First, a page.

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TikTok Is Just the Platform Russian Dissidents Need

TikTok Is Just the Platform Russian Dissidents Need

Thursday, 10 March, 2022 - 05:30

Kremlin propaganda isn’t just piped into Russia’s brains via television. On TikTok, which suspended all new video uploads from Russia this week, some “influencers” managed to stand out in the sea of dancing and cooking clips by supporting President Vladimir Putin’s invasion of Ukraine. The reach of this soft propaganda is potentially wide: TikTok is the 10th most popular app in Russia with more than 121 million downloads across the country, according to SensorTower, which tracks the app market.


One example from late last month shows a girl fist-bumping a mirror image of herself with the words “Russia” and “Donbas” displayed to show support for the Ukrainian region Putin claims to be liberating. Another TikTok user with 1.3 million followers and this one with 3.5 million created their own versions of the Donbas fist bump, joining similar videos from hundreds of other users, all with the same electronic background music.


But something curious has happened with this particular video trend. In the past two weeks, many of its most popular clips — united by that electronic dance track — have mocked the original conceit, labeling those who joined in as being paid Kremlin stooges.


Over the years, as it has swelled to reach one billion active users and challenged Facebook as the new social media Mecca for young people, TikTok has also developed a reputation for hosting misinformation on Covid and spreading conspiracy theories. But in Russia, it may also be in a unique and promising position to become an outlet — and a popular one at that — for defiance against the Putin regime. With its quickly shifting trends, in-jokes and memes, TikTok is a firehose of video content that his government will struggle to monitor, let alone contain.


Even as Putin raised an Iron firewall around Russia this weekend, blocking Facebook, Twitter and nearly all independent news media outlets, TikTok’s service remained undisturbed. That remained the case even as the platform began labeling accounts linked to Russian state media, and some of the more popular videos about the Ukraine invasion — posted before TikTok started blocking uploads from Russia -- took aim at those promoting the war.


In one instance, a video with 250,000 views ridiculed the original video trend by showing the text “2,000 Rubles” and “TikTok users without opinions” above a young man who fist-bumped a mirror image of himself. Another showed: “15,000 rubles” and “Corrupt TikToker.” Yet another lamented those who “sold their butts for a couple hundred dollars.”


Meanwhile, some of the earlier pro-Kremlin fist bump videos have disappeared, according to Ciaran O’Connor, a disinformation analyst at the Institute of Strategic Dialogue, a think tank in London, who recently analyzed Russian disinformation across TikTok.


Who took them down? Probably not TikTok, says O’Connor, who was surprised to see the popularity of those dissenting videos. The company puts a banner on posts it takes down, which tend to be footage of military operations, not trendy dance videos with an edgy opinion. It’s more likely that the account holders themselves got blowback from commenters and balked at a modern-day peril for influencers: their original view becoming…unfashionable.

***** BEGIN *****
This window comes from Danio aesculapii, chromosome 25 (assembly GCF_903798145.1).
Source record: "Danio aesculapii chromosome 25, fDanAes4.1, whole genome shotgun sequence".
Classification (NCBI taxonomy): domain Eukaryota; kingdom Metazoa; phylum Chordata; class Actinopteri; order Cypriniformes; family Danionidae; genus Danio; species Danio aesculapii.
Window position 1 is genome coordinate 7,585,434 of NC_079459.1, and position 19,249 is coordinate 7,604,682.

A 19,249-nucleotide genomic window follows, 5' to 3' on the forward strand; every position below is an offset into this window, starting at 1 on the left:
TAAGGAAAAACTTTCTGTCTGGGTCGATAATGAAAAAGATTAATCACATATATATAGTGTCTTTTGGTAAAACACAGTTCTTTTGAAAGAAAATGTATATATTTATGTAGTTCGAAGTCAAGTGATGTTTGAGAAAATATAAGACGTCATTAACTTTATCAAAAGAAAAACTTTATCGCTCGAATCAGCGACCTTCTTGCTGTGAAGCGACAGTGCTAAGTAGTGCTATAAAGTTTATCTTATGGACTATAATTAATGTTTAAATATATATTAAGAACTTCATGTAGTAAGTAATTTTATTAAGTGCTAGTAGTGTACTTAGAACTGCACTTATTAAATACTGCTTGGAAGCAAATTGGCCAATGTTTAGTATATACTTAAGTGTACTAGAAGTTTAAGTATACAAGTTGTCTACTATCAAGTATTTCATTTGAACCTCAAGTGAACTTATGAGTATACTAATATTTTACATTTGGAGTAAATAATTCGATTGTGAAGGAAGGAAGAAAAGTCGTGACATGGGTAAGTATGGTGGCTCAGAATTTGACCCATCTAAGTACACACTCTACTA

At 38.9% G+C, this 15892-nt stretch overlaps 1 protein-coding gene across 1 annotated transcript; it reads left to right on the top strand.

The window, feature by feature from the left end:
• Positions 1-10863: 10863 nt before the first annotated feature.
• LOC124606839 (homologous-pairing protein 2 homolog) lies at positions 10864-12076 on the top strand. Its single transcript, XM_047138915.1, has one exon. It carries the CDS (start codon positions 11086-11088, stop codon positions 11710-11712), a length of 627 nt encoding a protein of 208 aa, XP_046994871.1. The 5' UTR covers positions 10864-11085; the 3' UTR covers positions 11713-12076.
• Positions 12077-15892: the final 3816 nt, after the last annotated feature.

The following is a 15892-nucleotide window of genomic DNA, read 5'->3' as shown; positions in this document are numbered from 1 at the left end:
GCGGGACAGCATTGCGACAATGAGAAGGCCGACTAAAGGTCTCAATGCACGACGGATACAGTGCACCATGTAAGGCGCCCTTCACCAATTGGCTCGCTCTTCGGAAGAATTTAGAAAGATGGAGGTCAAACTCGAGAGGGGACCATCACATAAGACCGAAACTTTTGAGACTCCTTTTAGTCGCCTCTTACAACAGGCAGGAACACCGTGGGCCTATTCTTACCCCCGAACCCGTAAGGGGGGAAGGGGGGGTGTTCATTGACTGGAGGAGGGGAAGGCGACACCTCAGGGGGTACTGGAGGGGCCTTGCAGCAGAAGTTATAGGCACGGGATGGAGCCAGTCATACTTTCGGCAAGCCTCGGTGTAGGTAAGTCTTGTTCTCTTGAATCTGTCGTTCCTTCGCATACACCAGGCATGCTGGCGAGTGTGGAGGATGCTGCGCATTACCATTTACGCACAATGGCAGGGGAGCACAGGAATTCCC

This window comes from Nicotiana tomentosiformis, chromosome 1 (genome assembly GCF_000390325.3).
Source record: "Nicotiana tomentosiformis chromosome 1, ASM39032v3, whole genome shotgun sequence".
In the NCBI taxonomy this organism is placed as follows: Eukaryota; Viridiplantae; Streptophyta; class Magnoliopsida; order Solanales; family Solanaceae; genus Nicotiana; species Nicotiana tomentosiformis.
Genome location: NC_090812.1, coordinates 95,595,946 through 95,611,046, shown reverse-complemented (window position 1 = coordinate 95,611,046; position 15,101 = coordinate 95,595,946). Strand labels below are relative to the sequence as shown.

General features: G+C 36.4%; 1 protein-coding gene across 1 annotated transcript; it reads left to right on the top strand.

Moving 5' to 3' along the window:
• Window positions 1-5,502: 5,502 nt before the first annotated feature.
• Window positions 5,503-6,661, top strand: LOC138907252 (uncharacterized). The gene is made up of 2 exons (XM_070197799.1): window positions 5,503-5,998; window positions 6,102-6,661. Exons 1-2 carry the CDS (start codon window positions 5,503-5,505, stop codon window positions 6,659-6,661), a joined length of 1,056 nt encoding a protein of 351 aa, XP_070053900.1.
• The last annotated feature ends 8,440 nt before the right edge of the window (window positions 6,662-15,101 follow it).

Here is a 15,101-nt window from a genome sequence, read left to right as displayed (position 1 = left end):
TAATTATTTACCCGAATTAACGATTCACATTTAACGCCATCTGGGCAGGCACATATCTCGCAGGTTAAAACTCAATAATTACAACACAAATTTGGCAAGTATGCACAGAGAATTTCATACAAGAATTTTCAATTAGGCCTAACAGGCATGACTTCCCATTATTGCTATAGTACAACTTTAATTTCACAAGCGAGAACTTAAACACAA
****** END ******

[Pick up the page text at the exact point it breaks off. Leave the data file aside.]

Inane as that may seem, it points to a troublesome trend for Putin. For years, his intelligence divisions including the infamous Internet Research Agency have sown disinformation across social-media platforms with the use of hired trolls and bots. Most recently, news.ru and donbasstragedy.info, which purported to be run by human-rights campaigners, spread false claims about genocide by the Ukrainian military.


But with clear evidence that the Russian military is bombing civilians in Ukraine, the Kremlin may hit a wall with younger, internet-savvy Russians on apps like TikTok and Instagram. Russians can still watch videos and post comments on TikTok, a spokesperson said, even though they are blocked from uploading new videos. Instagram, which is more popular in Russia than its corporate sibling Facebook, was functioning as normal in the country at the time of writing.


Influencers are a modern, sometimes-inexplicable phenomenon whose whims are difficult to track let alone take seriously. But with much of the internet outside of Russia rallying against his war, Russian influencers and TikTokers are joining a global chorus that Putin may find impossible to stop trickling through.


Disinformation, of course, has been rife on TikTok and the platform hasn’t been a champion for truth telling. A Bloomberg investigation last year found evidence that at least two political bloggers had been censored on the platform, and TikTok may have suppressed trending links about Kremlin critic Alexei Navalny. The app also has been inconsistent in cracking down on anti-vaccine content during the Covid-19 pandemic, according to O’Connor. TikTok parent ByteDance Ltd. is based in China, whose government has refused to use the word “invasion” or “war” with Russia.


That means pro-Kremlin claims could still flourish. But criticism can go viral too, and there is evidence it’s already doing so. As long as TikTok and Instagram continue to operate in Russia and particularly if TikTok lifts its suspension on new videos in the country, they can provide a much-needed alternative view to the Kremlin line thanks to the gumption and creativity of angry young users — all the more powerful when that view comes from Russians themselves.


Bloomberg


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